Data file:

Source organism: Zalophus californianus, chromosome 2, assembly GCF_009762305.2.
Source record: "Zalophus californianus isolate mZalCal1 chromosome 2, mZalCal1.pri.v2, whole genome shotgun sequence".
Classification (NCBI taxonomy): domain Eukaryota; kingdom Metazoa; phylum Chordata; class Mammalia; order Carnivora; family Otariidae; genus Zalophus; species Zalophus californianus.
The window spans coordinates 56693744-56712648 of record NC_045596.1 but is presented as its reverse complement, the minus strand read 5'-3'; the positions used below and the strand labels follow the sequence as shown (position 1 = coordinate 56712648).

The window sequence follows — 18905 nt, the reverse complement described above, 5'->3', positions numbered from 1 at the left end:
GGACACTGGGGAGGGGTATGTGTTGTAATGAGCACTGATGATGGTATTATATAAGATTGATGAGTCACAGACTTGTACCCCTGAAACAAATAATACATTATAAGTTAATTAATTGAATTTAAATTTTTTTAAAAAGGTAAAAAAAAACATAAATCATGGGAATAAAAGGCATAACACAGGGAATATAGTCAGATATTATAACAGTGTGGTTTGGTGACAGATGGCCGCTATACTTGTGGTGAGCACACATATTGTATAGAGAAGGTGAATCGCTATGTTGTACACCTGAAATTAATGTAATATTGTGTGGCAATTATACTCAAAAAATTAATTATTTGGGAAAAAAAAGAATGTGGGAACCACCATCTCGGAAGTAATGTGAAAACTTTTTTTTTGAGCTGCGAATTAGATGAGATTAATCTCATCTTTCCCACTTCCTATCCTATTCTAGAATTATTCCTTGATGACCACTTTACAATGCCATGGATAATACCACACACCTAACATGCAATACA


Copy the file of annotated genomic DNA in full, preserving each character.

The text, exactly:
Source organism: Zalophus californianus, chromosome 2, assembly GCF_009762305.2.
Source record: "Zalophus californianus isolate mZalCal1 chromosome 2, mZalCal1.pri.v2, whole genome shotgun sequence".
Classification (NCBI taxonomy): domain Eukaryota; kingdom Metazoa; phylum Chordata; class Mammalia; order Carnivora; family Otariidae; genus Zalophus; species Zalophus californianus.
The window spans coordinates 56693744-56712648 of record NC_045596.1 but is presented as its reverse complement, the minus strand read 5'-3'; the positions used below and the strand labels follow the sequence as shown (position 1 = coordinate 56712648).

The window sequence follows — 18905 nt, the reverse complement described above, 5'->3', positions numbered from 1 at the left end:
GGACACTGGGGAGGGGTATGTGTTGTAATGAGCACTGATGATGGTATTATATAAGATTGATGAGTCACAGACTTGTACCCCTGAAACAAATAATACATTATAAGTTAATTAATTGAATTTAAATTTTTTTAAAAAGGTAAAAAAAAACATAAATCATGGGAATAAAAGGCATAACACAGGGAATATAGTCAGATATTATAACAGTGTGGTTTGGTGACAGATGGCCGCTATACTTGTGGTGAGCACACATATTGTATAGAGAAGGTGAATCGCTATGTTGTACACCTGAAATTAATGTAATATTGTGTGGCAATTATACTCAAAAAATTAATTATTTGGGAAAAAAAAGAATGTGGGAACCACCATCTCGGAAGTAATGTGAAAACTTTTTTTTTGAGCTGCGAATTAGATGAGATTAATCTCATCTTTCCCACTTCCTATCCTATTCTAGAATTATTCCTTGATGACCACTTTACAATGCCATGGATAATACCACACACCTAACATGCAATACA